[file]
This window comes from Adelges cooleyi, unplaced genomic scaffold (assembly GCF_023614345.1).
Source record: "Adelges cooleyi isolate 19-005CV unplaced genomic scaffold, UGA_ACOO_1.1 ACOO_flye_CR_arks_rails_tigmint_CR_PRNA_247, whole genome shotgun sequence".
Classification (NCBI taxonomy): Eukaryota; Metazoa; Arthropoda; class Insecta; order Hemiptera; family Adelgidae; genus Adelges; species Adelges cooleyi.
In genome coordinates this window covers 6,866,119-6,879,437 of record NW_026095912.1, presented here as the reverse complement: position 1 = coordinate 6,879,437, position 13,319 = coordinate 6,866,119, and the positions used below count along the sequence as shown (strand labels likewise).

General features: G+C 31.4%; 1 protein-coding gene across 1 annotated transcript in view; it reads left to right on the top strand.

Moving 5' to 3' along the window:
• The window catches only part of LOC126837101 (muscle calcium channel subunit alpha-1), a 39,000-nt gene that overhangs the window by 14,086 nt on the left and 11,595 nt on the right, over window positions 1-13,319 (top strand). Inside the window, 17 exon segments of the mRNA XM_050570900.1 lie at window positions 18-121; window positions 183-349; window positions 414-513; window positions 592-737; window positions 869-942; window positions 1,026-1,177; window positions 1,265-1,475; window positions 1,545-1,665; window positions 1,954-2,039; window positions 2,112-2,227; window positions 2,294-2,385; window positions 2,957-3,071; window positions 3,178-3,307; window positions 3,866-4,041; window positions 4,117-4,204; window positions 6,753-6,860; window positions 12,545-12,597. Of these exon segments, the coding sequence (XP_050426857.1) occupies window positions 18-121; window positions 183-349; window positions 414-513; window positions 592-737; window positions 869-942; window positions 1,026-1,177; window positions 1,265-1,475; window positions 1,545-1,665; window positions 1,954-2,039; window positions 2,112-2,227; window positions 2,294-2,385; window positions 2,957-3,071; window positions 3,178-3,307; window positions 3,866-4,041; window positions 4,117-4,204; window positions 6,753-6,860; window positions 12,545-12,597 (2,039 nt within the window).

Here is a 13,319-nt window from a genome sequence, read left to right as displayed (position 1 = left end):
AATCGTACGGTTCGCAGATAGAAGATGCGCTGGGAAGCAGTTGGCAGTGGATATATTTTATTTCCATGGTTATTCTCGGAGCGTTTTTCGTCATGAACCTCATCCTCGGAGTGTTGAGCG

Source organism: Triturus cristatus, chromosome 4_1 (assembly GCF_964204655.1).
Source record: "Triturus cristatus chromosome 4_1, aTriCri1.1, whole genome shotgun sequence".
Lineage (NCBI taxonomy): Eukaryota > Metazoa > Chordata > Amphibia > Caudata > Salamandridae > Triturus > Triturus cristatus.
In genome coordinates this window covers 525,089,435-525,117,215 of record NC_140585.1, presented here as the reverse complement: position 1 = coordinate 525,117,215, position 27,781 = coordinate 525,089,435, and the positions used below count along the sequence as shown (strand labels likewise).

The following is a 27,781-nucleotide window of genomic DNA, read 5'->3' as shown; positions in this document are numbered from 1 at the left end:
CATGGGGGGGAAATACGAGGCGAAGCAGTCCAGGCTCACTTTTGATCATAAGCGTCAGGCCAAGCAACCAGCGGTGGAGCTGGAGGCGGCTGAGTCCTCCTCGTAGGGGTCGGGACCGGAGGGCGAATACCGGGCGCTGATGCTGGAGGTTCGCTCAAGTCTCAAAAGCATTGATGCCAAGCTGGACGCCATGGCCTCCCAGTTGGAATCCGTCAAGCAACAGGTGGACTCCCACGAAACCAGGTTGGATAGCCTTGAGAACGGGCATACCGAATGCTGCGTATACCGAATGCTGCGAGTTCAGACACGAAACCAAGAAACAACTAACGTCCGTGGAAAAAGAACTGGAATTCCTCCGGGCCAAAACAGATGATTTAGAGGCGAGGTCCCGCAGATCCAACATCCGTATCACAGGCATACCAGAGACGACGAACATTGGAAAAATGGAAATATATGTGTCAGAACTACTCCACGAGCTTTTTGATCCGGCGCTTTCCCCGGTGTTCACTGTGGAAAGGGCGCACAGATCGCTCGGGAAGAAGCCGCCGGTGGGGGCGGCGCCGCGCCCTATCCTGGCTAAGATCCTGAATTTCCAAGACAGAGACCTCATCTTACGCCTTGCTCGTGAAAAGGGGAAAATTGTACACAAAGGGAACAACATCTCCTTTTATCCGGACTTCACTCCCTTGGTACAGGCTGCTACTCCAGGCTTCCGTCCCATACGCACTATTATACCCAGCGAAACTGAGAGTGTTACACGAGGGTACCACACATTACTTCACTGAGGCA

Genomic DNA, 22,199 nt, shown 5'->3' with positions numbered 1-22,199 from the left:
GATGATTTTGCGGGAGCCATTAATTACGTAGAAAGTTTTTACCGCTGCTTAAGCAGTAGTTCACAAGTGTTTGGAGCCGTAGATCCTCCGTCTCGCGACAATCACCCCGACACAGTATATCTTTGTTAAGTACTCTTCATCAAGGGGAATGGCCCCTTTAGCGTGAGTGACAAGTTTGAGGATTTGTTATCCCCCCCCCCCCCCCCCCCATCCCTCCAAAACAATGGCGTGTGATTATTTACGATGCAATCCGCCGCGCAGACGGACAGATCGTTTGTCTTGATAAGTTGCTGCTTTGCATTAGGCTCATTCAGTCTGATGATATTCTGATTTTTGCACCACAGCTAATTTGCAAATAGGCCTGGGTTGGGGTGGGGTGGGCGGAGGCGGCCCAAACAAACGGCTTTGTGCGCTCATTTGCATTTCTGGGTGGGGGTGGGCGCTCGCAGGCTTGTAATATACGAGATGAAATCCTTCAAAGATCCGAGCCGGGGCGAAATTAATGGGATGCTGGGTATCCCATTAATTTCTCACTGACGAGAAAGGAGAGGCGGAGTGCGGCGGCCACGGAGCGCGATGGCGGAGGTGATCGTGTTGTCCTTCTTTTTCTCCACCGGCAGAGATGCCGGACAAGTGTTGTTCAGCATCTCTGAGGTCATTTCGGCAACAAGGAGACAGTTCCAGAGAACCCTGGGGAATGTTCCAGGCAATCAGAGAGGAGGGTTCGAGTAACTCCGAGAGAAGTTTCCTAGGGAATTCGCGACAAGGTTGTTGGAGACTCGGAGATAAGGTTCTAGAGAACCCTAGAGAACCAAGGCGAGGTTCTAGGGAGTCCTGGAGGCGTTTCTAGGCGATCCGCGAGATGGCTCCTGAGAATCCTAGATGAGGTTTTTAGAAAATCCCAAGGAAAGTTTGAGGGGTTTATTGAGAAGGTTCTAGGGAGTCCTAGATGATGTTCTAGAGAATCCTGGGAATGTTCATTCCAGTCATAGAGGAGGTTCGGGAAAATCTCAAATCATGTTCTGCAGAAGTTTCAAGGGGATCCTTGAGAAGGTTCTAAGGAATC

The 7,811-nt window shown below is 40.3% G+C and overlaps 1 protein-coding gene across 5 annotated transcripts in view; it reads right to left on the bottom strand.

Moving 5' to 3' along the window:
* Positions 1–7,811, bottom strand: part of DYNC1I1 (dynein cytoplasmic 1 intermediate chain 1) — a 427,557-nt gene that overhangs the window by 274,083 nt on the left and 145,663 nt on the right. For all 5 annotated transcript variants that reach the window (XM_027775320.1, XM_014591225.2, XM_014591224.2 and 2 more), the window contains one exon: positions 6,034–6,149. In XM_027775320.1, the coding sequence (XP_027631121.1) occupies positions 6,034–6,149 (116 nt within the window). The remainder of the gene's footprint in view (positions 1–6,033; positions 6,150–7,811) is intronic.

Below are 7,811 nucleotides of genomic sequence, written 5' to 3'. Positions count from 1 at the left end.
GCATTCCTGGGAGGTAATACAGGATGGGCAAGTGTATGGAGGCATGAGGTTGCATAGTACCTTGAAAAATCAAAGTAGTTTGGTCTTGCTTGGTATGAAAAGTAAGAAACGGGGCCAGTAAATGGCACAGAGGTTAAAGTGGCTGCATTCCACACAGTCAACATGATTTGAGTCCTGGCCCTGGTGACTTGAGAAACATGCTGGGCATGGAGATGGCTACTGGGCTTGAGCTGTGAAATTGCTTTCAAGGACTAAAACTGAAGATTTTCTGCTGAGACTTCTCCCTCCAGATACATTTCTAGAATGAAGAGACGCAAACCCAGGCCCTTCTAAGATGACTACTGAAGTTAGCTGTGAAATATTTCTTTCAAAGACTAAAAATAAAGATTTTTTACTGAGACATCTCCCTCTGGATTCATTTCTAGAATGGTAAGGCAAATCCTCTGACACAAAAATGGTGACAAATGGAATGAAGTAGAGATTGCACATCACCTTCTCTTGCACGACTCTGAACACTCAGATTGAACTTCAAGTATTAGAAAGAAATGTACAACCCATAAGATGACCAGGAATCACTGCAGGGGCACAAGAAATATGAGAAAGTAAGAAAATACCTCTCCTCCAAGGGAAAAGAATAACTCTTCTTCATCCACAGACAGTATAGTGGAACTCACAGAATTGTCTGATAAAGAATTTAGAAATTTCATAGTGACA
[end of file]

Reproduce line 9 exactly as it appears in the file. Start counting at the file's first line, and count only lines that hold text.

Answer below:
AATCGTACGGTTCGCAGATAGAAGATGCGCTGGGAAGCAGTTGGCAGTGGATATATTTTATTTCCATGGTTATTCTCGGAGCGTTTTTCGTCATGAACCTCATCCTCGGAGTGTTGAGCG